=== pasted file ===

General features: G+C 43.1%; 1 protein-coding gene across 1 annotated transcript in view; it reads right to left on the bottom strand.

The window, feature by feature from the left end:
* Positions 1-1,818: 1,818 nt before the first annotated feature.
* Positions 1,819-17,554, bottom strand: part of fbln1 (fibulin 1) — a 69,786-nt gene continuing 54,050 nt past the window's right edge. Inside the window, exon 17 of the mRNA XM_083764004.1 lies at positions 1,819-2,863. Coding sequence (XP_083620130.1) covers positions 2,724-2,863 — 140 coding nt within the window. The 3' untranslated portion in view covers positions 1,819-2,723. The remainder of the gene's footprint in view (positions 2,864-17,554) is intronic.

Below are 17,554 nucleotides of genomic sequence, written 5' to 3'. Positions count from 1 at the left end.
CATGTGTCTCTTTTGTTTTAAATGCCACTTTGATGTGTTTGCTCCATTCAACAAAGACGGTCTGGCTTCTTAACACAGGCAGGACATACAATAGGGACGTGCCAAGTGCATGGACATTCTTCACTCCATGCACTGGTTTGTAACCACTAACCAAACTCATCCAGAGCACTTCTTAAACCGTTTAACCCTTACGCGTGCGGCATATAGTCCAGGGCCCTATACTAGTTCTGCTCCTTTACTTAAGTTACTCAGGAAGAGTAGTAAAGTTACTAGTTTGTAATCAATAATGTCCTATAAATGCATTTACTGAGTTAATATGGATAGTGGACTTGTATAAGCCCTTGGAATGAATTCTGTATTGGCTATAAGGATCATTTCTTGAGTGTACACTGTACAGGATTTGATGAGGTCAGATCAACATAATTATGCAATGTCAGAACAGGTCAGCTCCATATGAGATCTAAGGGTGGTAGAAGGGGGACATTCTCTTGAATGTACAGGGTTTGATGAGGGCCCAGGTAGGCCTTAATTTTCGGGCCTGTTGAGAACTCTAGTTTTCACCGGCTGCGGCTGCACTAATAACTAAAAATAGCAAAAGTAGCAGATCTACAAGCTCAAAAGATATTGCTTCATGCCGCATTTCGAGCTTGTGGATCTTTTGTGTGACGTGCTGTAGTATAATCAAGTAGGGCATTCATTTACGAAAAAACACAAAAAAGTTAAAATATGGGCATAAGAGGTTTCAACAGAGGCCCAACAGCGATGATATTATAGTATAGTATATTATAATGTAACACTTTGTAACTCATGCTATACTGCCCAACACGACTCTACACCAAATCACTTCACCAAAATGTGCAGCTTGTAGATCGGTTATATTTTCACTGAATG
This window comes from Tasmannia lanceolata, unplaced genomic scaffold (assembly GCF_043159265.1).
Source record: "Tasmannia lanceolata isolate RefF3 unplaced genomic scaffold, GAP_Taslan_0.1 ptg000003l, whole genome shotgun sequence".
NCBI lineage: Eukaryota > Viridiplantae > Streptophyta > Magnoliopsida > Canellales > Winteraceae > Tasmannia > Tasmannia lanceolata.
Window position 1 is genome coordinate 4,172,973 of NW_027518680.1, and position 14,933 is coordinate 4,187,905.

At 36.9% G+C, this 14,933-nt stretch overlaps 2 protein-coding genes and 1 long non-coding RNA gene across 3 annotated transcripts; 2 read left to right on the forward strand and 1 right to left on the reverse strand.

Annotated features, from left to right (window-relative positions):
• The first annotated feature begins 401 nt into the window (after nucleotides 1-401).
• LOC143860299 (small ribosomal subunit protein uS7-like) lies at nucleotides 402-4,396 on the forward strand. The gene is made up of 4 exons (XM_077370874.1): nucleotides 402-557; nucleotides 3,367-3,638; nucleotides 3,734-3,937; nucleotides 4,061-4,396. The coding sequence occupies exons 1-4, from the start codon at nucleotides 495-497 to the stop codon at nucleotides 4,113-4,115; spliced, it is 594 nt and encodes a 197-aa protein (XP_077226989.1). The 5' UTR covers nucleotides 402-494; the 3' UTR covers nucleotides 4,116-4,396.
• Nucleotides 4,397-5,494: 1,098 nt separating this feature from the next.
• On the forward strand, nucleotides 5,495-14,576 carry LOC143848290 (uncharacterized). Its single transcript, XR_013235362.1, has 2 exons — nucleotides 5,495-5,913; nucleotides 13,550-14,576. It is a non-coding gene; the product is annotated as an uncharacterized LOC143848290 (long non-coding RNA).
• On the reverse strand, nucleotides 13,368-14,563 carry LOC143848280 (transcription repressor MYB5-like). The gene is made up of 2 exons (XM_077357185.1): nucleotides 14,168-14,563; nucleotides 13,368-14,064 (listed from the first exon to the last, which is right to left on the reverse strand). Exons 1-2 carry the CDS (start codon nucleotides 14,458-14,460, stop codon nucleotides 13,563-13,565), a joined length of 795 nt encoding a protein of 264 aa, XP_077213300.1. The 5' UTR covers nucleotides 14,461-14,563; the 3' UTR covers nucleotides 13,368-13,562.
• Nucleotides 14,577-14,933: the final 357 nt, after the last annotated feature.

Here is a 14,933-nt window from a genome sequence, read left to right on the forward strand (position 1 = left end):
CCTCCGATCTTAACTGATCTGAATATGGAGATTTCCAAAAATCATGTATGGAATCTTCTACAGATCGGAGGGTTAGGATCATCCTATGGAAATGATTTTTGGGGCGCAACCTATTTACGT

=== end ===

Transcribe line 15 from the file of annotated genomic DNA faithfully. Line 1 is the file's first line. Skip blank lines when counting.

• Nucleotides 4,397-5,494: 1,098 nt separating this feature from the next.